Watson had been in particularly fine form, underscoring Holmes's blatant contempt with a more subtle, genial version of his own. They were both bloodied, battered in minor ways, and Watson held a handkerchief to the gash over his eyebrow, his eyes sparkling beneath the shadow of his hand. Holmes's gaze kept snagging on his friend, and it was frustrating: there was nothing to learn there, just Watson like every other night in recent history, so why should his attention be so diverted?
Every time Holmes looked at Watson, he found Watson looking back, and he wondered if perhaps the doctor knew something he didn't. It seemed exceedingly unlikely.
On the street, in the stygian gloom between the wicking gaslights, Watson's leg had given out. He sagged abruptly into Holmes, and Holmes propped him up on instinct, his hands finding sure holds on Watson's shoulder and hip.
"Ah," Watson said, and his chin brushed Holmes's cheek. "Beg pardon, dear fellow. Seem to have misjudged my limits just a tad."
Holmes made a disgruntled sound, feeling odd and out of sorts as he slung Watson's arm over his shoulders and took his weight. Watson was heavy, long-limbed and too warm, impossibly awkward. He smelled like cigarettes and blood and sweat, simple everyday smells. Holmes's head was spinning, and he ordered it to quit, distantly baffled.
He had carried Watson in that way to the brighter streets, and found them a cab. Watson slumped in the seat, his bad knee a hard knot against Holmes's own, and smiled at him, sweet and soporific.
"Thank you," Watson said. "I'll be fit again tomorrow, never fear."
"Yes, of course," was what Holmes meant to say, but his voice wasn't working. He was staring at the collapsed line of Watson's body, the bruises rising on his face, the place where their legs were pressed together. Holmes felt drunk, suddenly delirious as if he hadn't slept in days.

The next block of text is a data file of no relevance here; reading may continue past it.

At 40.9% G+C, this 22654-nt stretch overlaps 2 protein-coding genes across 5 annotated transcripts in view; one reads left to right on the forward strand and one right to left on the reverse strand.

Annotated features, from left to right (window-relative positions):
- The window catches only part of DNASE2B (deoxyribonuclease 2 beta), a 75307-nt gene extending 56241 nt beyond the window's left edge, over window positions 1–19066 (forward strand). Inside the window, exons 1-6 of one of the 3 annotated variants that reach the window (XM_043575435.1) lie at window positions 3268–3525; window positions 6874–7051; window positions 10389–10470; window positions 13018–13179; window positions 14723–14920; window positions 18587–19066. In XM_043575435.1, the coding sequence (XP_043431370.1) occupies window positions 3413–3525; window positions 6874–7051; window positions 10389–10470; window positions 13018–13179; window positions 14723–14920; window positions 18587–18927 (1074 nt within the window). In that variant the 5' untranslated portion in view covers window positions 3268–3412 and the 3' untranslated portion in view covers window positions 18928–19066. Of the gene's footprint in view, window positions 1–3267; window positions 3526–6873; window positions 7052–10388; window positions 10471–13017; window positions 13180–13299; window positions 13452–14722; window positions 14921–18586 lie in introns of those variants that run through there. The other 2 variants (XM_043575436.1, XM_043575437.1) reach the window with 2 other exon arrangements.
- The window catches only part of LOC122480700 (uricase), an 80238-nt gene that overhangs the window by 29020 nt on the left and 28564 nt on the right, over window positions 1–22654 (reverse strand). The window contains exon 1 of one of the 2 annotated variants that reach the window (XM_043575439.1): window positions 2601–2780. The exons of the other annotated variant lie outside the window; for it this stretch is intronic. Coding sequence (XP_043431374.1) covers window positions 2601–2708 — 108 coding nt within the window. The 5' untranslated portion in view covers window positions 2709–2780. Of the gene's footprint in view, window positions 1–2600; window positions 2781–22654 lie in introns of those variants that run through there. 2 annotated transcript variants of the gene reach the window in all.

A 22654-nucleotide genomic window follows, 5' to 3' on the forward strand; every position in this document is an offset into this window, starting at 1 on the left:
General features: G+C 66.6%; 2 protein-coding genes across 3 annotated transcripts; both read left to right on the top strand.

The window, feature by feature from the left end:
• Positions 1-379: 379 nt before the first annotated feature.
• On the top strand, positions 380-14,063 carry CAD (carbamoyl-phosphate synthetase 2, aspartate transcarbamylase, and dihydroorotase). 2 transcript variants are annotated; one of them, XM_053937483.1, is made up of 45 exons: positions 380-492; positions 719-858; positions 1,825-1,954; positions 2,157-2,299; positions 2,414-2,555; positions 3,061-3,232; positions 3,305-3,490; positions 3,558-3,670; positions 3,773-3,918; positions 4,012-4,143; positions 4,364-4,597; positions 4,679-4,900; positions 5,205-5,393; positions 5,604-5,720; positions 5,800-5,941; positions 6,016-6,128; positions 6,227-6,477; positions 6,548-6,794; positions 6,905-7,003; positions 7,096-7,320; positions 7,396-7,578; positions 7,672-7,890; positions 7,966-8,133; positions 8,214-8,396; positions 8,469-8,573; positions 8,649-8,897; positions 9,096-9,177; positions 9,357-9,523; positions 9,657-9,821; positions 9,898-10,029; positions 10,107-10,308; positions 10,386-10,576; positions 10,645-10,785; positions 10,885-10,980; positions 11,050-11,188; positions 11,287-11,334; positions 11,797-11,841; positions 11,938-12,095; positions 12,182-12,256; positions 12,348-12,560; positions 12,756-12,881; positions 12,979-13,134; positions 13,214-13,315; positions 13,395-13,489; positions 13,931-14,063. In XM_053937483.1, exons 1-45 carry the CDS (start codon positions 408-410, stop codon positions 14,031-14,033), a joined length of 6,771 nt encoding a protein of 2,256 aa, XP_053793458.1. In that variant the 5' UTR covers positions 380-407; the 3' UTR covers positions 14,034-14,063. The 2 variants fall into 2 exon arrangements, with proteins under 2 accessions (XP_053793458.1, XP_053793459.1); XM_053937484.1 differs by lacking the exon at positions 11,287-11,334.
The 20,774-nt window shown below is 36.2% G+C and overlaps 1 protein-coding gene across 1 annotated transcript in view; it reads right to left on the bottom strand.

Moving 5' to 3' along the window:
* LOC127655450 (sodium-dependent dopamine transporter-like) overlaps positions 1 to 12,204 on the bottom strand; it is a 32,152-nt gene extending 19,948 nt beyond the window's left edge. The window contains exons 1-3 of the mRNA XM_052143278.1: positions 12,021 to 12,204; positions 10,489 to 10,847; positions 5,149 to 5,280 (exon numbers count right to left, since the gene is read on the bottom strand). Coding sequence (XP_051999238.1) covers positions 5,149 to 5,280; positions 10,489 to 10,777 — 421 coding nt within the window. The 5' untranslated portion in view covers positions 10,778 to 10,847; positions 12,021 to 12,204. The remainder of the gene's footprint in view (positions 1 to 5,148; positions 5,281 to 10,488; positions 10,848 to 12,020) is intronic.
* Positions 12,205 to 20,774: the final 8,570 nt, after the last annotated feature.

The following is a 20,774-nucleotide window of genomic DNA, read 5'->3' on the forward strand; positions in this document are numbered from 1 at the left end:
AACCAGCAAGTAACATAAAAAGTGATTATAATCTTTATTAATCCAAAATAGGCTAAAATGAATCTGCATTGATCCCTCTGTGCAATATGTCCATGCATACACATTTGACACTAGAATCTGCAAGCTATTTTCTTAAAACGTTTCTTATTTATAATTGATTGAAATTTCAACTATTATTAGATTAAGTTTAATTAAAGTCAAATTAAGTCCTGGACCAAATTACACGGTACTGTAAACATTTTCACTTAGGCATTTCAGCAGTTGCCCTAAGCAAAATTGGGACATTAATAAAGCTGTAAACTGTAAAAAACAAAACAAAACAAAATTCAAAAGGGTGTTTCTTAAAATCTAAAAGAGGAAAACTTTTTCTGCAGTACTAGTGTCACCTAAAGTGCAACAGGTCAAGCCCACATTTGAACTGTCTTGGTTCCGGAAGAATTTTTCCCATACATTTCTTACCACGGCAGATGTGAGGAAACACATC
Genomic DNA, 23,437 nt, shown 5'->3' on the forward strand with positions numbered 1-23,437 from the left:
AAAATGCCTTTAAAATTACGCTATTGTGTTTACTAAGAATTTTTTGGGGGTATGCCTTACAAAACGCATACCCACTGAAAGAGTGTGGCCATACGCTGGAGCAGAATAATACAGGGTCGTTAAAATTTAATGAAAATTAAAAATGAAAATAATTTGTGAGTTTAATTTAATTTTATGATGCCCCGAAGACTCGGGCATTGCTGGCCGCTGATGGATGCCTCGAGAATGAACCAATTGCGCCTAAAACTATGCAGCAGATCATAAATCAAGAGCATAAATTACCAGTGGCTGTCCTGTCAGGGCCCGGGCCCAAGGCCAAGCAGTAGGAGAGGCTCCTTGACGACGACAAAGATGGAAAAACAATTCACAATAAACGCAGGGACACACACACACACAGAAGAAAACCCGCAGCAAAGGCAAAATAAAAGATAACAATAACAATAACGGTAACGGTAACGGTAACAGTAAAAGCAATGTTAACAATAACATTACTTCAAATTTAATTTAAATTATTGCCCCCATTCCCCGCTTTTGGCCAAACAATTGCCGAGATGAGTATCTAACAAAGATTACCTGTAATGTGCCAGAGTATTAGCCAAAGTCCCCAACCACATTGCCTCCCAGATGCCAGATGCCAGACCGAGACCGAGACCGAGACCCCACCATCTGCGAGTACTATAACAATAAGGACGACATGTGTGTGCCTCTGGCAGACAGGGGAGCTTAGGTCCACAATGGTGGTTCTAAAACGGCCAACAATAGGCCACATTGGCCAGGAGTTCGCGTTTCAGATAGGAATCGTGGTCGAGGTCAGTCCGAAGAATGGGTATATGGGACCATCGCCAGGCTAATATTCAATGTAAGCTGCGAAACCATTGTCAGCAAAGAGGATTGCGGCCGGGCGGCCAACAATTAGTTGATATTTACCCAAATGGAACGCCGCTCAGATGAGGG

"All right, old boy?" Watson asked, and leaned forward, tapping at Holmes's knee.
Holmes went still and mindless for exactly two seconds, his tongue stuck to the roof of his mouth, his throat as dry as sand. There was a feeling like a cabinet of delftware crashing in his chest, the radiating sprawl of a million shattering pieces. It had been unmistakable.
Holmes had closed his hand into a fist and told his friend with a lovely false smile, "As right as rain, my dear Watson."
But of course that had been a lie. Two months had passed, and it was still a lie. Something had happened to Holmes's vision that night, and now he could only see Watson in the lowest of ways, stripped and panting, mouth open, skin flushed. The idea was pervasive, every night and every morning when Holmes first woke up, every time he closed his eyes there was Watson, craning back and opening his blue eyes wide.
Frankly, it was horrifying. It had derailed Holmes's whole life.
But he was working towards a solution now, and that was always a copacetic place to find himself. Holmes set to it like any other case, first and foremost laying out the facts, because without facts you were no more than an animal.
As it stood: Holmes wanted to take the doctor to bed with unnerving fervour. Intricate observation led him to believe that Watson would not be entirely against such an eventuality, and further, that getting him to admit same would be the true challenge of the day. Watson had always cleaved rather closely to the ideal of a Victorian gentleman, at least in his own mind--it was a bad habit, but Holmes was fairly sure he could break him of it.